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Playing the Crypto Lottery: Renowned Economist Calls Bitcoin a Gamble, Not an Investment

Eminent economist David Rosenberg has issued a stark warning to potential cryptocurrency investors: buying Bitcoin is more akin to gambling than investing. In a recent report, Rosenberg, the president of Rosenberg Research and former chief North American economist at Merrill Lynch, likened the purchase of cryptocurrencies to playing the lottery.

According to Rosenberg, traditional investments like stocks, bonds, and commodities have tangible value – stocks represent future cash flows of companies, bonds, and savings accounts yield interest, and commodities have practical industrial uses with demand that can be predicted using economic data. Cryptocurrencies like Bitcoin, he argued, do not fit into these categories of ‘real’ investments.

Rosenberg’s critique is timely, especially following the recent approval of nearly a dozen spot bitcoin ETFs by US regulators. He pointed out the extreme volatility of Bitcoin, highlighting its dramatic price fluctuation from a two-year high of $49,000 to $44,000 in just over a day.

“Who needs this degree of volatility in their lives? Not me, that’s for sure,” Rosenberg stated, emphasizing the risks associated with the unpredictable nature of cryptocurrency values.

His skepticism of the crypto market is rooted in the “greater fool” theory, where the value of an asset is based solely on the speculation that someone else will be willing to pay a higher price. This theory suggests that people invest in cryptos not because they possess intrinsic value, but in the hope of selling them at a profit to someone more optimistic or ‘foolish.’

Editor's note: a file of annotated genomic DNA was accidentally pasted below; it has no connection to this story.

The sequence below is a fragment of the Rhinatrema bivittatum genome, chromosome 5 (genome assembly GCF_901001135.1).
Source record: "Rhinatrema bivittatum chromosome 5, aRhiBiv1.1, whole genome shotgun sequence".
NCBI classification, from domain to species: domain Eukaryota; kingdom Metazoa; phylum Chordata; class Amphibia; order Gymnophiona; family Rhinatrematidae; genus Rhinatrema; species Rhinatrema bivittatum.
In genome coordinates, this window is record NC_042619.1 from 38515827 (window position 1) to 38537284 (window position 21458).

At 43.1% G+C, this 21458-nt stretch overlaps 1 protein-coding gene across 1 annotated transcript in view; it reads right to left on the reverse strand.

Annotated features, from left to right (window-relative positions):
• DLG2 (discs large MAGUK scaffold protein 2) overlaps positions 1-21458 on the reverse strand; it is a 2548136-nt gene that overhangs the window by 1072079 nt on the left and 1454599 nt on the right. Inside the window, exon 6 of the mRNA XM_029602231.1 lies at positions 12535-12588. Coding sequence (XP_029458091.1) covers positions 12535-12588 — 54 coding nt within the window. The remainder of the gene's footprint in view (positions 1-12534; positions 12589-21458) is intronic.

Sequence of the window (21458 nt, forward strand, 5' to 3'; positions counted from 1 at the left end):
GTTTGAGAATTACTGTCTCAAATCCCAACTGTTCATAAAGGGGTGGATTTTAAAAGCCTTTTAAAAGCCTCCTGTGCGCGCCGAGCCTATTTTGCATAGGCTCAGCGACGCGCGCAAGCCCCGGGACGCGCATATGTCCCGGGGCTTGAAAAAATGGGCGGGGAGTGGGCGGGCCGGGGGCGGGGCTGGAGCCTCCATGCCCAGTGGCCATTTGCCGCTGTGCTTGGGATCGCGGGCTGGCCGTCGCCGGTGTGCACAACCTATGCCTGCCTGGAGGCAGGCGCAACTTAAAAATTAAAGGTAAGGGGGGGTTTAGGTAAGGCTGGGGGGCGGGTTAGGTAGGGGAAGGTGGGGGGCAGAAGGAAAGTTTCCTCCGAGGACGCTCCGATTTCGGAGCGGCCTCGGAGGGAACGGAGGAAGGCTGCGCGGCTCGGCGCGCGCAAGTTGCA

In a past discussion with Business Insider, Rosenberg highlighted the inherent risks in adding an asset with such erratic price swings to one’s portfolio. He questioned the rationale behind introducing potential 20% to 30% price fluctuations into an investment strategy.

Furthermore, he pointed out the challenge of valuing cryptocurrencies. Unlike traditional assets, they don’t generate returns for investors, making it difficult to assess their true worth. “I don’t know how to value it. Therefore, as they say on ‘Shark Tank’ — ‘I’m out,'” he remarked.

For investors, particularly those with an appetite for the more traditional and stable forms of investments, Rosenberg’s perspective offers a cautionary lens through which to view the crypto market. While the allure of Bitcoin and its counterparts is undeniable in a world captivated by digital innovation and high-return prospects, Rosenberg’s analysis serves as a reminder of the fundamental principles of investing and the importance of understanding what lies beneath the surface of an asset’s value.

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